New Delhi: The finance ministry is proposing changes in the investment norms for non-government provident funds as well as superannuation and gratuity funds to boost flow of funds into infrastructure and affordable housing — a move that is expected to trigger a fresh tussle with the Employees Provident Fund Organization, which usually rejects North Block's suggestions for more liberal rules.
The finance ministry is suggesting changes in the investment rules from April 2015, with the draft rules having been finalized at the behest of the highways ministry, which is looking at long-term funding to finance highways, where private developers are finding it tough to raise resources, given the high leverage levels and reluctance of banks to lend.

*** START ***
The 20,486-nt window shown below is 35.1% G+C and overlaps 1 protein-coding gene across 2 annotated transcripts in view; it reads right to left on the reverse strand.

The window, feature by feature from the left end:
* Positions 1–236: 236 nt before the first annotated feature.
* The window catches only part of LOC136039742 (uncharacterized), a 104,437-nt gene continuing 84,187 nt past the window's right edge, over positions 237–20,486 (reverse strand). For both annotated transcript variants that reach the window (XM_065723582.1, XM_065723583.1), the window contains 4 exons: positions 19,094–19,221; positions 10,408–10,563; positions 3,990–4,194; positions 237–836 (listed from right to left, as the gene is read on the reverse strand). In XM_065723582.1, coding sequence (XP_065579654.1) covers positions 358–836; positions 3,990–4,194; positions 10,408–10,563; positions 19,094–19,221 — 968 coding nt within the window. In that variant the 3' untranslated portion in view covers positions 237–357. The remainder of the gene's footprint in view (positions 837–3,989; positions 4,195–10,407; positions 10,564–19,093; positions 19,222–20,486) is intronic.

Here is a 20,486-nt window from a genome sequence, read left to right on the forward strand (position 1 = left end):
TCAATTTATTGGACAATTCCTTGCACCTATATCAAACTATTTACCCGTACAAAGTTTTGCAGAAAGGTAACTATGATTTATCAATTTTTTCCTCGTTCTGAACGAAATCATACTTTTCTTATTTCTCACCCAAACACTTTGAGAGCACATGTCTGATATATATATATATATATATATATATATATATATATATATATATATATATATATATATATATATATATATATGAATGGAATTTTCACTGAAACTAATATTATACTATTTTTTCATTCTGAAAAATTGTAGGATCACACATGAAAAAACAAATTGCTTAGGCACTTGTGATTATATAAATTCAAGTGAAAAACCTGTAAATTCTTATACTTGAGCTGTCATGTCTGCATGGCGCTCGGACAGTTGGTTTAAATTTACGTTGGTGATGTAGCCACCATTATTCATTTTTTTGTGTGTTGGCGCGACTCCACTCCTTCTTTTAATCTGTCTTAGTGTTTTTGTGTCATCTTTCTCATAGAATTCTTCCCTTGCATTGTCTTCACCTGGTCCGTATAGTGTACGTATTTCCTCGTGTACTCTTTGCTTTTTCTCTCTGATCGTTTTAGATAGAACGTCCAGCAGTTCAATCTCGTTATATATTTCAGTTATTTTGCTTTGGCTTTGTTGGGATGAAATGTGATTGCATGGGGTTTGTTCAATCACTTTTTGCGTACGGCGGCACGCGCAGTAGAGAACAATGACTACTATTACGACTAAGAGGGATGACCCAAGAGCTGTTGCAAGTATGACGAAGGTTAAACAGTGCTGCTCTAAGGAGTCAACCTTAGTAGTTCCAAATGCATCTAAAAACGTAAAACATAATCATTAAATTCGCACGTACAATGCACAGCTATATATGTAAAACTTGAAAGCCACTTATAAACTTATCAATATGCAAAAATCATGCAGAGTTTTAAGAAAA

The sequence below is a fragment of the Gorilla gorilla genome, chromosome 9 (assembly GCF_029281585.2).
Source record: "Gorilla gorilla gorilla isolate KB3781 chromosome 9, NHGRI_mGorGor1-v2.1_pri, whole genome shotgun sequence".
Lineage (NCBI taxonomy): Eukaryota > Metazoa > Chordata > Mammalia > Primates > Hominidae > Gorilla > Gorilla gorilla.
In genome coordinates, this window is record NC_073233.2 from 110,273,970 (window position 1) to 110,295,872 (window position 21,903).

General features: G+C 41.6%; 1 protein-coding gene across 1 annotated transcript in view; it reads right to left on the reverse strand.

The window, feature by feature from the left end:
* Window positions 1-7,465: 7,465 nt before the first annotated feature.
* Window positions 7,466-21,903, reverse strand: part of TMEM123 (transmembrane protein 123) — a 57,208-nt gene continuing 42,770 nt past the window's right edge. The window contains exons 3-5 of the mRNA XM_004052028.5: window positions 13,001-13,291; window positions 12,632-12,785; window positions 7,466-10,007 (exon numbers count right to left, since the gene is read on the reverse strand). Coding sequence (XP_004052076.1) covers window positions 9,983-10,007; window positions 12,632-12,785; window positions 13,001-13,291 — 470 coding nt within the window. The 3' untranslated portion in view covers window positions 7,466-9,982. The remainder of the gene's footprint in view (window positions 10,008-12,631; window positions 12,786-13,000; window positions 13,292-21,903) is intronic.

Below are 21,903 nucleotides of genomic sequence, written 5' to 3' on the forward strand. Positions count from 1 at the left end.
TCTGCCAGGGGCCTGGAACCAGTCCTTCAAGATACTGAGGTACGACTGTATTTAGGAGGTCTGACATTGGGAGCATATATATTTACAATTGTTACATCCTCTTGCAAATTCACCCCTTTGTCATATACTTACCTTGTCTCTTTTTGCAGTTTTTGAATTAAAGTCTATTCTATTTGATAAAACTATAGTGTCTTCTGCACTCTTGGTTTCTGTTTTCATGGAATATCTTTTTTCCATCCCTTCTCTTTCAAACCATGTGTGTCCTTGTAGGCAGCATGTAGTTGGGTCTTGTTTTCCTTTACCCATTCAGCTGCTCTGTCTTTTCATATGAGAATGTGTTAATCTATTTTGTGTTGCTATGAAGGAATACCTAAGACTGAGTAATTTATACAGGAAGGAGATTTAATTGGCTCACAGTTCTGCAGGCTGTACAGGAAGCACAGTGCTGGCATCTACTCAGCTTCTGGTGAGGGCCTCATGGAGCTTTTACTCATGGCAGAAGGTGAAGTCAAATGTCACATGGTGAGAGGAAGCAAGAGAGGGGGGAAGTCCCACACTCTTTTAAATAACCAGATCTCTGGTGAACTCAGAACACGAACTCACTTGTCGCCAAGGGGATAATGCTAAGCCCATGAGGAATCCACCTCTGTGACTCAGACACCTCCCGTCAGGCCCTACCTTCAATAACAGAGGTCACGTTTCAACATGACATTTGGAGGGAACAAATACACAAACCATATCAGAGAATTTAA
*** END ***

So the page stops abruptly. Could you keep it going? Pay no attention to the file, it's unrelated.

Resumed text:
As a result, within the overall ceiling of 55% investment in debt and related instruments, the finance ministry is recommending investment in listed, or proposed to be listed, debt securities issued by companies engaged mainly in "the business of development or operation of infrastructure or construction/ finance of low-cost housing". Similarly, infrastructure debt funds will also be eligible investments. The only rider is a minimum credit rating of 'AA'.
Apart from railways, it will also include securities issued by any authority, which is not a "body corporate" and has been formed solely for promoting development of infrastructure.